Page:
Peter Wallison, author, “Ronald Reagan: The Power of Conviction and the Success of His Presidency”

James Patterson, professor emeritus and political historian, Brown University

Pro Choice 30 Years after Roe v. Wade

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For three decades, Kate Michelman has been on the front lines of the abortion debate in America. In 1970, she was a young mother of three when her husband abandoned her, leaving her pregnant, jobless, and scared.

In those days before Roe v. Wade, Michelman had an abortion, and then vowed to spend her life fighting for women’s reproductive rights.

Since 1985, Michelman has led America’s most powerful pro-choice lobby group. Now, she says, a whole generation of young people has no idea what life was like before the Supreme Court ruling, or how their freedom to choose is threatened today.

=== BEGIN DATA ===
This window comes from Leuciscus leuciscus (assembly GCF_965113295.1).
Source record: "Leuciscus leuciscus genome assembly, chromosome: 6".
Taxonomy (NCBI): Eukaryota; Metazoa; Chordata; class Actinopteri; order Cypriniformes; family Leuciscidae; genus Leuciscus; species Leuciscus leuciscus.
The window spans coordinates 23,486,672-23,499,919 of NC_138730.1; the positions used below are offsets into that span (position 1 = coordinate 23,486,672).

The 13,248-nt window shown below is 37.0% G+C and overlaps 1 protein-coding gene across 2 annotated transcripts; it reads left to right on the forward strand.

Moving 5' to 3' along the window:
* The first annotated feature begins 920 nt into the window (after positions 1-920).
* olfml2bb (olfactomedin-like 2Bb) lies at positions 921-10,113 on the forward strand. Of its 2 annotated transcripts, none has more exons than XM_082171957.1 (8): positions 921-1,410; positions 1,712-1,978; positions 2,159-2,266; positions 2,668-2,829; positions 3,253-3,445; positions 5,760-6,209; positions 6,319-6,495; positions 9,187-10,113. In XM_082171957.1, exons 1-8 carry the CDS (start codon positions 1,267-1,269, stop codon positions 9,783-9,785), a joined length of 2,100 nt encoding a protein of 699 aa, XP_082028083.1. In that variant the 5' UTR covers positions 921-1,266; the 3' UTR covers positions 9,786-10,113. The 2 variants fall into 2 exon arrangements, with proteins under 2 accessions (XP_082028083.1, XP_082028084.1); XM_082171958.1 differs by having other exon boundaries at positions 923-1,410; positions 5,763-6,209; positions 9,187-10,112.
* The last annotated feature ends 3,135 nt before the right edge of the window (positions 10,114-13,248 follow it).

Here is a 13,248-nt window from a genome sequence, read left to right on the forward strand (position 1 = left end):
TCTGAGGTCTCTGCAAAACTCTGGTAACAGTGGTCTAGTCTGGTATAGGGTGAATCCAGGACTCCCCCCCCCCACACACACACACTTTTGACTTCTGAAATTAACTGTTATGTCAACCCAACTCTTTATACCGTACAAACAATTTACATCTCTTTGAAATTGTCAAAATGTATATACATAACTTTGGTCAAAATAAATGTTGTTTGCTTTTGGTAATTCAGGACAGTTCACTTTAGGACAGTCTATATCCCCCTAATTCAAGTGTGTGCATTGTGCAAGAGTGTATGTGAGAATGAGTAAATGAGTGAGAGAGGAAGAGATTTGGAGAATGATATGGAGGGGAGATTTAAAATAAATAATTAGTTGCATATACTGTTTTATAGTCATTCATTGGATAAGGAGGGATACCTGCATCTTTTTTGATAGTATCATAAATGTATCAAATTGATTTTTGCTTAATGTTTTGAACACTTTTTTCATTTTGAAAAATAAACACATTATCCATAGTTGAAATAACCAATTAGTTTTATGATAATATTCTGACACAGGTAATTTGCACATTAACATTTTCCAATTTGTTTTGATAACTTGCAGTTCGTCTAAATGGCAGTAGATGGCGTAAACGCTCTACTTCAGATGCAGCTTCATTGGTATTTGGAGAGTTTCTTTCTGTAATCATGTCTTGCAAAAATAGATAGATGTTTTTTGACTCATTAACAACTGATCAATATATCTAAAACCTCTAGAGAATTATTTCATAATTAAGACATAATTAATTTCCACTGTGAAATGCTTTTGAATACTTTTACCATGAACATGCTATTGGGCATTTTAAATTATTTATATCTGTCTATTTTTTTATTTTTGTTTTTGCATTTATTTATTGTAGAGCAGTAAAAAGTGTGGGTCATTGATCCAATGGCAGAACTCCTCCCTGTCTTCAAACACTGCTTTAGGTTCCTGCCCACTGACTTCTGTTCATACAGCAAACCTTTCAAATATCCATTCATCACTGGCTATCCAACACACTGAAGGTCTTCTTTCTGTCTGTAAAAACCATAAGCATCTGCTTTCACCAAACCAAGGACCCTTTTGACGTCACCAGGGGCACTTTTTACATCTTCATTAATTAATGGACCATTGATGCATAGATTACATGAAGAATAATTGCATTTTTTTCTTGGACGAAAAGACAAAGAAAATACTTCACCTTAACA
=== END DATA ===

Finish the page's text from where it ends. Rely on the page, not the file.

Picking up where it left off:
She’s says she’s gearing up for the biggest fight of her life, trying to keep the Republicans from outlawing abortion.


Kate Michelman, president of NARAL Pro-Choice America

Bird Brains

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“Bird brain.” It’s a favorite playground insult. A synonym for stupid. But there’s something you may not know about the brains of hummingbirds, songbirds, and parrots. These birds can do something only a few other species — namely whales and dolphins, bats and human beings — can do. They can learn to make new sounds.

Other animals can woof, mew, quack, or coo. But only hummingbirds and a few other species can imitate the new sounds they’ve heard.